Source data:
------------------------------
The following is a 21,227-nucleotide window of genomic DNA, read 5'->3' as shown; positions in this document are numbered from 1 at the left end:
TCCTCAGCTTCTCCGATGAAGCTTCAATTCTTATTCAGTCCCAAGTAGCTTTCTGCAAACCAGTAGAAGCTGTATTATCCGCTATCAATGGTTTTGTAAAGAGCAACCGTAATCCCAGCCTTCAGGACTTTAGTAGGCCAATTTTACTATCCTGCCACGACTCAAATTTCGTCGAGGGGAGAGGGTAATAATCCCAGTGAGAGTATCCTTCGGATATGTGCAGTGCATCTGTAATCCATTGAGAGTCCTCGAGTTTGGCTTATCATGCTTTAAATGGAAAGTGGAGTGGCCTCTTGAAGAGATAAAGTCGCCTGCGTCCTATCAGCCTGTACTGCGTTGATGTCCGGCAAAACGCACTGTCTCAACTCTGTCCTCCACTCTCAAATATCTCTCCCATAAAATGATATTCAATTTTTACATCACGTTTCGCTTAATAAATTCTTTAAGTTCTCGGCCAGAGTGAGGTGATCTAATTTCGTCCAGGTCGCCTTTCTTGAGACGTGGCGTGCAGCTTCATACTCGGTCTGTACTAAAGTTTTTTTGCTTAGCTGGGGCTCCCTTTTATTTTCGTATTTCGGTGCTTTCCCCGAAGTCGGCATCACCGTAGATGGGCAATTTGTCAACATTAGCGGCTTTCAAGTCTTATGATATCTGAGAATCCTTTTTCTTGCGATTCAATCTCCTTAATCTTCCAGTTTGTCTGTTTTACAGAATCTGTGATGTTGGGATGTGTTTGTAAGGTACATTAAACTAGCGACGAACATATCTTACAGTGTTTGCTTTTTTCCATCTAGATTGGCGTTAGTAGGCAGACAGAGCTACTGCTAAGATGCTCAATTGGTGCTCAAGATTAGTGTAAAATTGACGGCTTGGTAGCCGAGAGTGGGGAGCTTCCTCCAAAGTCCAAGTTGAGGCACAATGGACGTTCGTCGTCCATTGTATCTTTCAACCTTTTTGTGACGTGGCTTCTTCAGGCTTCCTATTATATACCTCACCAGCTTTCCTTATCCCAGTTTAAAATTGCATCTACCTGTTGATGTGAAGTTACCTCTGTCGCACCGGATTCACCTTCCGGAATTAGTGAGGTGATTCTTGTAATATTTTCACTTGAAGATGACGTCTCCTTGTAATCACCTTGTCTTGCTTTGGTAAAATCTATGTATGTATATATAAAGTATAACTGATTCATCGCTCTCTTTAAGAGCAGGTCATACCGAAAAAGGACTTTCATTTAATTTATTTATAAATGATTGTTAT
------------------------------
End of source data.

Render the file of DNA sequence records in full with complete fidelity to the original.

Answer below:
The following is a 21,227-nucleotide window of genomic DNA, read 5'->3' as shown; positions in this document are numbered from 1 at the left end:
TCCTCAGCTTCTCCGATGAAGCTTCAATTCTTATTCAGTCCCAAGTAGCTTTCTGCAAACCAGTAGAAGCTGTATTATCCGCTATCAATGGTTTTGTAAAGAGCAACCGTAATCCCAGCCTTCAGGACTTTAGTAGGCCAATTTTACTATCCTGCCACGACTCAAATTTCGTCGAGGGGAGAGGGTAATAATCCCAGTGAGAGTATCCTTCGGATATGTGCAGTGCATCTGTAATCCATTGAGAGTCCTCGAGTTTGGCTTATCATGCTTTAAATGGAAAGTGGAGTGGCCTCTTGAAGAGATAAAGTCGCCTGCGTCCTATCAGCCTGTACTGCGTTGATGTCCGGCAAAACGCACTGTCTCAACTCTGTCCTCCACTCTCAAATATCTCTCCCATAAAATGATATTCAATTTTTACATCACGTTTCGCTTAATAAATTCTTTAAGTTCTCGGCCAGAGTGAGGTGATCTAATTTCGTCCAGGTCGCCTTTCTTGAGACGTGGCGTGCAGCTTCATACTCGGTCTGTACTAAAGTTTTTTTGCTTAGCTGGGGCTCCCTTTTATTTTCGTATTTCGGTGCTTTCCCCGAAGTCGGCATCACCGTAGATGGGCAATTTGTCAACATTAGCGGCTTTCAAGTCTTATGATATCTGAGAATCCTTTTTCTTGCGATTCAATCTCCTTAATCTTCCAGTTTGTCTGTTTTACAGAATCTGTGATGTTGGGATGTGTTTGTAAGGTACATTAAACTAGCGACGAACATATCTTACAGTGTTTGCTTTTTTCCATCTAGATTGGCGTTAGTAGGCAGACAGAGCTACTGCTAAGATGCTCAATTGGTGCTCAAGATTAGTGTAAAATTGACGGCTTGGTAGCCGAGAGTGGGGAGCTTCCTCCAAAGTCCAAGTTGAGGCACAATGGACGTTCGTCGTCCATTGTATCTTTCAACCTTTTTGTGACGTGGCTTCTTCAGGCTTCCTATTATATACCTCACCAGCTTTCCTTATCCCAGTTTAAAATTGCATCTACCTGTTGATGTGAAGTTACCTCTGTCGCACCGGATTCACCTTCCGGAATTAGTGAGGTGATTCTTGTAATATTTTCACTTGAAGATGACGTCTCCTTGTAATCACCTTGTCTTGCTTTGGTAAAATCTATGTATGTATATATAAAGTATAACTGATTCATCGCTCTCTTTAAGAGCAGGTCATACCGAAAAAGGACTTTCATTTAATTTATTTATAAATGATTGTTAT